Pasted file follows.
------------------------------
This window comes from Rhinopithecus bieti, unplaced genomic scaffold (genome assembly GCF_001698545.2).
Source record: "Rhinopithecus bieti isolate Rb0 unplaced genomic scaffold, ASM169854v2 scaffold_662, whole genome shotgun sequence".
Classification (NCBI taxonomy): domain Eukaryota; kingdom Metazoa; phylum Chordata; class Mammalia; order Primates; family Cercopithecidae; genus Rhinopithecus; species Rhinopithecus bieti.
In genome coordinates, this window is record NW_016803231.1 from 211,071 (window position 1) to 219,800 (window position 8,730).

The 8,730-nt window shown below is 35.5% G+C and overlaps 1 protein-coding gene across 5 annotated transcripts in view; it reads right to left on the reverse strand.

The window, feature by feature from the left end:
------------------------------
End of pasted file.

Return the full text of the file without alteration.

This window comes from Rhinopithecus bieti, unplaced genomic scaffold (genome assembly GCF_001698545.2).
Source record: "Rhinopithecus bieti isolate Rb0 unplaced genomic scaffold, ASM169854v2 scaffold_662, whole genome shotgun sequence".
Classification (NCBI taxonomy): domain Eukaryota; kingdom Metazoa; phylum Chordata; class Mammalia; order Primates; family Cercopithecidae; genus Rhinopithecus; species Rhinopithecus bieti.
In genome coordinates, this window is record NW_016803231.1 from 211,071 (window position 1) to 219,800 (window position 8,730).

The 8,730-nt window shown below is 35.5% G+C and overlaps 1 protein-coding gene across 5 annotated transcripts in view; it reads right to left on the reverse strand.

The window, feature by feature from the left end: